Texans like knowing that we’re the best, and Brint Ryan didn’t beat around the bush, as he asked BNSF Railways’ Andrew Johnsen, “So, in your view, you’re in 28 states. How does Texas rank as a place to do business? Are we number one? Are we at the top?”

“Well, I would just point out that we’re headquartered here in Texas,” Johnsen said. “There’s no question about it, it’s a very healthy business climate. And the business climate is predictable and taxation policy stable, right?”

“What’s your advice for the future?” Ryan asked, “What can the legislature do to build and maintain the ‘Texas Miracle?'”

Andrew Johnsen

Johnsen explained how we can keep the Texas Miracle alive, saying “you’ve got to have a workforce that’s educated. And you’ve got to have an infrastructure that is poised and well-positioned.”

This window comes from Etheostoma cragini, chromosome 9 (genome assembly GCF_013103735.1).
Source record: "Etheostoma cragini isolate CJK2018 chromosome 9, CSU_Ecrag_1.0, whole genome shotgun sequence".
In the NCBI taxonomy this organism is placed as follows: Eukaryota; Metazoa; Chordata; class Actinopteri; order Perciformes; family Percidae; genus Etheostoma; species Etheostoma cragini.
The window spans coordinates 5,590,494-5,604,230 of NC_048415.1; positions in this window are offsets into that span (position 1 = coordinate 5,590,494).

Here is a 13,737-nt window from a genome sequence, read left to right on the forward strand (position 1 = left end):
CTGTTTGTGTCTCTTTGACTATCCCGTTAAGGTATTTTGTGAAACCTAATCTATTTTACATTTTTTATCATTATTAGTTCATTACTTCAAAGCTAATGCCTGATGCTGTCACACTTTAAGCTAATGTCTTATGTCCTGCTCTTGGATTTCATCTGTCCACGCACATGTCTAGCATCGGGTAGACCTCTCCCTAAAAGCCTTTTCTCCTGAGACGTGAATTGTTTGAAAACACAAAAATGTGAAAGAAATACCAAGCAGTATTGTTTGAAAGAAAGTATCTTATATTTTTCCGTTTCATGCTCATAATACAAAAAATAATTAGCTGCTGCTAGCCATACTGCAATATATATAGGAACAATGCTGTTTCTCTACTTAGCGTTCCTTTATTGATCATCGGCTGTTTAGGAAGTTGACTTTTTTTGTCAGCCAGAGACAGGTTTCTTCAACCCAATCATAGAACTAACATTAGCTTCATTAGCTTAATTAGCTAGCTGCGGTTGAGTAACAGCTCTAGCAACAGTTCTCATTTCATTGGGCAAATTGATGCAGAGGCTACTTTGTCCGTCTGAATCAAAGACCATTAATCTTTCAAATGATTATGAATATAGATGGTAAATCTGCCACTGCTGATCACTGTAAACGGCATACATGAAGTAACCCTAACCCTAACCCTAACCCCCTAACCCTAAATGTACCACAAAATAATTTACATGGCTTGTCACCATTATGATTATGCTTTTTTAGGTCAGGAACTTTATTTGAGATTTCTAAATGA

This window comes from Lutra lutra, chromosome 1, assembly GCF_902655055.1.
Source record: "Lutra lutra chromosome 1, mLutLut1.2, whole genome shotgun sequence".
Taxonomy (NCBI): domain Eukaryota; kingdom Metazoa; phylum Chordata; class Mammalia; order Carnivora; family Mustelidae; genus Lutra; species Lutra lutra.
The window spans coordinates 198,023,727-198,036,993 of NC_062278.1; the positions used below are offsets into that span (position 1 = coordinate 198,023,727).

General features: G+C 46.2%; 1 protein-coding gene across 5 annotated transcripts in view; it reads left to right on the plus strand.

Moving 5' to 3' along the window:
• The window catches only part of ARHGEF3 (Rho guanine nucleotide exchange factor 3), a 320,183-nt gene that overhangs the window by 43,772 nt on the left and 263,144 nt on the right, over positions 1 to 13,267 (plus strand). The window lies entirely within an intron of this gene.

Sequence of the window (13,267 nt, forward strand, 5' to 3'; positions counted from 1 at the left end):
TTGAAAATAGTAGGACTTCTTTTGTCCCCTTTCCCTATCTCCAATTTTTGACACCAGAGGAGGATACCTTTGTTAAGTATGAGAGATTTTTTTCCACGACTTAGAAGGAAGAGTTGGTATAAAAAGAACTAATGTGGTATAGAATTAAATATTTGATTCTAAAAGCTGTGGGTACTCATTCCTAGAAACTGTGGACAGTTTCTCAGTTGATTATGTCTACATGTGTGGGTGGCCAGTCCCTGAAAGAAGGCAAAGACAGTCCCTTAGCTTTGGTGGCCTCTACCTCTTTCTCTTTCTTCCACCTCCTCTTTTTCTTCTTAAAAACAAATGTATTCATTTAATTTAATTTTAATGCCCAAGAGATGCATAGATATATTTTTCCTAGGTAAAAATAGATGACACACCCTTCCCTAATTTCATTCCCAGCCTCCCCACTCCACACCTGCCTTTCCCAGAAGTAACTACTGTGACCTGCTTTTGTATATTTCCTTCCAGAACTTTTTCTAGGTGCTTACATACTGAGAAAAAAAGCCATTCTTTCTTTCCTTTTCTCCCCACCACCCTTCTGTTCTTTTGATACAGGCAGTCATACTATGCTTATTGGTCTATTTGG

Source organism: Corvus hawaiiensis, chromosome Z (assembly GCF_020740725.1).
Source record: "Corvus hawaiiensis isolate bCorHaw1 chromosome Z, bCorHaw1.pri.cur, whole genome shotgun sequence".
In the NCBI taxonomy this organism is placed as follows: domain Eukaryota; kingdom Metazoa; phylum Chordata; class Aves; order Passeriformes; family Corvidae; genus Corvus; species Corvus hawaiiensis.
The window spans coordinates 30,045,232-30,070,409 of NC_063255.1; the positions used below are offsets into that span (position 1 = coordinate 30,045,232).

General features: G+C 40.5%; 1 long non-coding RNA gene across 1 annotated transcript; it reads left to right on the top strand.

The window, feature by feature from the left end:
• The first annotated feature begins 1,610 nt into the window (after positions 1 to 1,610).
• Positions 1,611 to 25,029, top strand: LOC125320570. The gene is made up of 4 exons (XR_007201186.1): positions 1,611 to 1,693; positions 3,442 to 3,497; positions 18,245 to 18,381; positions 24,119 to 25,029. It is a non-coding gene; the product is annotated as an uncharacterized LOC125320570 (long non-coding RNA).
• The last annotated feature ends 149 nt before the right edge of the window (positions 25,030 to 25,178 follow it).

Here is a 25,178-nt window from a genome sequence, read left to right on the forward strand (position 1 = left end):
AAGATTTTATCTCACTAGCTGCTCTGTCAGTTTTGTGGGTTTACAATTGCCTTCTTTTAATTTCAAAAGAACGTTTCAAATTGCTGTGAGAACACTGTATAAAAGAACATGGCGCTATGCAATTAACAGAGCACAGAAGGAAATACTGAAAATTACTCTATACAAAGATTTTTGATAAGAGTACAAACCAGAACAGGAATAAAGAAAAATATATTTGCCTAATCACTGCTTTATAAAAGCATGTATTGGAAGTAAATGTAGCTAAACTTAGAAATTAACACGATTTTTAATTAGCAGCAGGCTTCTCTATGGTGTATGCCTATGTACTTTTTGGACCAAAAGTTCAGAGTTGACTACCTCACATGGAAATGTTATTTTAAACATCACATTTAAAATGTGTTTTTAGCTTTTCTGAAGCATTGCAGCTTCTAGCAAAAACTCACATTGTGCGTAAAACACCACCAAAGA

The passing of legislative bills has a big effect on infrastructure, “so making sure that we have infrastructure policies—or sets of policies—that still enables infrastructure to happen” are important to the Texas Miracle, Johnsen added.

“There’s no question about that,” he continued, “infrastructure, education, workforce, quality of life, tax policy, regulation, and permitting—these all add up to the magic potion that leads to success.”

Johnsen said the “Texas Miracle isn’t about the legislation we pass, it’s about the legislation we don’t pass. We don’t have a personal income tax. We’re a right to work state, and we don’t require union participation.”

“We stay focused. We pass legislation that we have to. We don’t pass needless regulations that are so popular in other states,” Johnsen said. “So I think a big part of the Texas miracle is, we just don’t screw it up.” 

Quincy Preston contributed to this report.


Photos by Greg Blomberg/YTexas